November 24, 2010 by Rhiannon Smith
Early in November, I attended a workshop on nanomaterials “The Regulation of Nanotechnologies under REACH” organized by Mayer Brown and the Nanotechnology Industries Association in London. Despite the tube strike, the workshop was worth attending, highlighting a number of issues regarding nanomaterials.
The workshop was attended by representatives from a range of environmental and industrial organisations, with backgrounds both inside and outside the nanotechnology sector. During the workshop, the discussions displayed a wealth of knowledge about nanomaterials and nanotechnologies in particular and REACH and European environmental legislation in general.
Run by Steffi Friedrichs and Jean-Philippe Montfort, the workshop included information on a range of issues, from the definition of nanomaterials, through the applicability of REACH to the legality of independent Member State initiatives. The workshop covered the main issues faced by nanomaterials submissions and the nanotechnology industry under REACH registration:
- The definition of nanomaterials;
- The provisions of REACH currently applicable to nanomaterials;
- Member State initiatives on nanomaterials;
- The Legality of national legislation in the context of REACH and the EC Treaty;
- RIP-oNs and other Commission initiatives on nanomaterials related to REACH;
- REACH Scope Review;
- Is compliance with REACH sufficient?
I’ve summarised my notes from the workshop into the following blogs: “Nanomaterials: definitions and registrations under REACH”, “Nanomaterial provision and compliance under REACH” and “National legislation of nanomaterials in the context of REACH”. Some general conclusions from the workshop are provided below.
Although a definition has not yet been agreed, the European Commission is expected to recommend that nanomaterials consist of more than 1% particles or internal or external structures with at least one dimension in the range of 1-100 nm or have a specific surface area by volume greater than 60 m2cm-3, excluding particles with a size less than 1 nm. As there are no direct provisions for nanomaterials under REACH, they may or may not be subject to a range of REACH requirements.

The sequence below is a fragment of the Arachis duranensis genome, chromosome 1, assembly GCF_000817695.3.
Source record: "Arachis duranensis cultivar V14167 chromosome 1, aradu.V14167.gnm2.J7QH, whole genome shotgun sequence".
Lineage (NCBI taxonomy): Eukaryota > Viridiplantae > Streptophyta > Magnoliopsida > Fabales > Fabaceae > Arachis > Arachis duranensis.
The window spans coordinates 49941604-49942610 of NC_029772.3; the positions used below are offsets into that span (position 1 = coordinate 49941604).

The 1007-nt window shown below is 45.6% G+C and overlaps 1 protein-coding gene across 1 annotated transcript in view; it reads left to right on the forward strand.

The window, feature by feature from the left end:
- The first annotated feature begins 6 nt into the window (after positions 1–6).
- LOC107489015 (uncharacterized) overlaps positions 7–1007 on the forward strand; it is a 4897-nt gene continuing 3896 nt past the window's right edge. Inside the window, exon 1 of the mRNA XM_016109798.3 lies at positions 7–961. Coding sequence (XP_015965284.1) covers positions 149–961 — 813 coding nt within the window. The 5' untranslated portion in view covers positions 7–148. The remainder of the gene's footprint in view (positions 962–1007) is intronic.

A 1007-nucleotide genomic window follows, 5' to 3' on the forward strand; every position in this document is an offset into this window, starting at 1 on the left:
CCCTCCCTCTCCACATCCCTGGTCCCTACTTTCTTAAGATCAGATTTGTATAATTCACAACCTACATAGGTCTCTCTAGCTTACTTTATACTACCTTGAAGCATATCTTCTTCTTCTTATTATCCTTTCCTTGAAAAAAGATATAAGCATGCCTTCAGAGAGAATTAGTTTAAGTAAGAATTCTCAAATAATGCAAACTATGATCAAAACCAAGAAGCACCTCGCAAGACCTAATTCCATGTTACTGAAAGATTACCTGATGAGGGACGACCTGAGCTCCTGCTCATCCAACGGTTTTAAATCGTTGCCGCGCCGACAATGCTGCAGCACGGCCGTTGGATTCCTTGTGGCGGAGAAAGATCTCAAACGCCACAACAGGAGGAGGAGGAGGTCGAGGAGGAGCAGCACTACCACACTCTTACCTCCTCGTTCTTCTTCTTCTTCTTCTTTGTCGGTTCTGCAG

The Commission has stated that nanomaterials should be considered as substances, and as such nanomaterials should be reviewed by companies on a case-by-case basis to see which regulations are applicable. Where a separate EINECs number is not available nanomaterials should be considered the same substance as their bulk forms and therefore registered under a combined submission. The combined registrations may have implications for tonnage limits and test and risk assessment methodologies and raises questions regarding the extent to which forms with differing properties can be considered the same substance.
Outside of REACH regulations, some Member States have proposed national measures on nanomaterials. However, there are arguments that these would not be applicable as the 2012 REACH Scope Review is expected to address nanomaterials. REACH Implementation Plans on Nanomaterials, covering identification, information requirements and exposure assessment and hazard/risk characterisation, will provide advice to the Commission on the applicability of REACH to nanomaterials. However, the question of whether compliance with REACH is sufficient requires a review of several concepts and pieces of legislation.
Although nanomaterials must comply with the REACH regulations, REACH compliance may not be adequate to prevent liability or to ensure compliance with other obligations. The development risk defence, although not always applicable, means that nanotechnology companies must closely monitor and document advancements in scientific and technical knowledge in order to ensure compliance and limit liability risks.
Beyond REACH compliance and nanotechnology safety and liability, the consumer and public authorities’ perceptions of nanomaterial risks may be the hardest issue to overcome. For this reason, many organisations, both in nanotechnology and risk assessment, are supporting proposals for changes to the REACH regulations under the 2012 REACH Scope Review. Outside of Europe, it is expected that the development of nanotechnology would benefit from international convergence to at least a certain degree.
From our blog
August 14, 2017 by Becky Marks